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Lawrence Summers drops out of running for Fed chief

Unlikely to win confirmation, Lawrence Summers withdraws his bid to be the next Fed chairman. Top contender Janet L. Yellen could become the first woman to lead the central bank.

September 15, 2013|By Don Lee and Jim Puzzanghera
  • Former Treasury Secretary Lawrence Summers has removed his name from contention to be the next head of the Federal Reserve.
Former Treasury Secretary Lawrence Summers has removed his name from contention… (Mark Wilson / Getty Images )

WASHINGTON — With political opposition mounting against him, former Treasury Secretary Lawrence H. Summers pulled his name from consideration as the next chairman of the Federal Reserve, an abrupt turn of events that underscored President Obama's weakness in Congress.

The unexpected decision, disclosed Sunday, left some financial analysts recalibrating the odds of changes in the central bank's policies, which have major global implications.

Economists and other experts were stunned.

"Wow, a big tree just fell in the forest," said Chris Rupkey, chief financial economist at the Bank of Tokyo-Mitsubishi in New York.

As Obama's chief economic advisor in his first term, Summers was considered the president's top choice to succeed Fed Chairman Ben S. Bernanke in January. But doubts had grown in recent days over whether Summers could be confirmed by the Senate, and in the end, it was the president's fellow Democrats who doomed the nomination.

Summers' withdrawal from consideration for what is arguably the most powerful economic policy-making job in the world opens the door for the other leading contender, Janet L. Yellen, the Fed's vice chairwoman and a close ally of Bernanke.

If nominated and confirmed, the former UC Berkeley economist would be the first woman to head the 100-year-old central bank. She probably would continue policies aimed at keeping interest rates low, probably for longer than Summers would have, experts said.

Obama, in accepting Summers' decision to withdraw, praised his former aide.

On the day the White House began marking the five-year anniversary of the financial crisis with a briefing and a report, the president lauded Summers for "his expertise, wisdom and leadership" that Obama said helped the nation's economy return to growth.

"I will always be grateful to Larry for his tireless work and service on behalf of his country, and I look forward to continuing to seek his guidance and counsel in the future," Obama said in a statement issued by the White House.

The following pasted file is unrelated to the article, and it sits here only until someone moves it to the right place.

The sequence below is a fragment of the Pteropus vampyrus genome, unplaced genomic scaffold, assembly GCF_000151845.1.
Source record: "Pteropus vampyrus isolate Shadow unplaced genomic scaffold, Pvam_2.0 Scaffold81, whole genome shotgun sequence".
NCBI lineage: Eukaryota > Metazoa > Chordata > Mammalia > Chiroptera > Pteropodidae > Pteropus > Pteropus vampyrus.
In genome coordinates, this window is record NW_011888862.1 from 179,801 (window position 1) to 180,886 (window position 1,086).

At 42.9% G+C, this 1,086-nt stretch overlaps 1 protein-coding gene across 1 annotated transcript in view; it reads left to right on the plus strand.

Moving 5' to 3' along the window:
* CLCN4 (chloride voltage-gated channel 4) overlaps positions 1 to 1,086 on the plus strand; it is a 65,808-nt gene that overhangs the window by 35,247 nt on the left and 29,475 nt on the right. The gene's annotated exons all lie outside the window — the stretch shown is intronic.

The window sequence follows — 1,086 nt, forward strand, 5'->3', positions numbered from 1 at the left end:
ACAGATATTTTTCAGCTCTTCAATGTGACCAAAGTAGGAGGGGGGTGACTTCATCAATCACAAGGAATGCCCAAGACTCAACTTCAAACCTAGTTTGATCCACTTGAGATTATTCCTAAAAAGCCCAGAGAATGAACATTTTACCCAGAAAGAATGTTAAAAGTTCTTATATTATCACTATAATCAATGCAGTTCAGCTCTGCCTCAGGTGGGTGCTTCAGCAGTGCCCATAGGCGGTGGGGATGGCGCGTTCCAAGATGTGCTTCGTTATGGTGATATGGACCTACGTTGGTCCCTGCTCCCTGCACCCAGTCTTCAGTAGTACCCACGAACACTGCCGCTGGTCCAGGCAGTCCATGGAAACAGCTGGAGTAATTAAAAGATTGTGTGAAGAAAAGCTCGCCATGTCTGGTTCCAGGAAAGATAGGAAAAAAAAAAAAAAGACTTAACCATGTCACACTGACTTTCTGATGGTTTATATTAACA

Yet many of Summers' sharpest critics, especially liberal Democrats, saw him as having a hand in creating the very conditions that led to the worst financial crisis since the Great Depression and as being a symbol of the administration's policies they believe are too cautious and too favorable to business.

And women's groups that supported Obama were outraged that he might pass over a highly qualified candidate in Yellen.

Obama, already needing Democrats' support for his policy toward Syria and facing a confrontation in the next few weeks with Republicans over the budget, couldn't afford such a rift within his party.

Liberal groups had argued that Summers' support for some key deregulatory decisions in the late 1990s — including the repeal of the Glass-Steagall legislation that forbade federally insured, deposit-taking institutions from acting as investment banks — had helped lead to the 2008 financial crisis.

Many viewed with suspicion Summers' close connections with Wall Street firms — he previously worked for hedge fund D.E. Shaw and has been doing consulting for Citigroup Inc. since leaving the White House in 2010.

Moreover, though most experts and others viewed Summers as a brilliant economist, many also regarded him as brusque and difficult to get along with.

The public campaigning, mostly against a Summers' nomination, was highly unusual in the history of the Fed. It partly reflected people's feelings toward Summers as well the Fed's increasing importance.

The central bank has flooded the financial system with cash to bolster the weak economy and help drive down interest rates, sparking concerns of creating more bubbles and higher inflation, although inflation has remained low.

But it was political reality that pushed Summers to withdraw.

Senior Obama administration officials said that Summers was concerned about a contentious battle in the Senate Banking Committee and that the White House had told him confirmation would be tough to secure.

Summers said as much in his withdrawal letter to Obama, which was made public.

"I have reluctantly concluded that any possible confirmation process for me would be acrimonious and would not serve the interests of the Federal Reserve, the administration or, ultimately, the interests of the nation's ongoing economic recovery," Summers wrote.

A Senate Democratic aide, who was not authorized to speak publicly and requested anonymity, said it had become increasingly clear that there were not enough votes to confirm Summers in the Banking Committee.

Several members of the committee, including Sen. Sherrod Brown (D-Ohio), had voiced strong support for Yellen. Another committee member, Sen. Jeff Merkley (D-Ore.), had called a potential Summers nomination "disconcerting."

And on Friday, a spokeswoman for Sen. Jon Tester (D-Mont.), a centrist on the committee, said Tester would vote against Summers if he were nominated.

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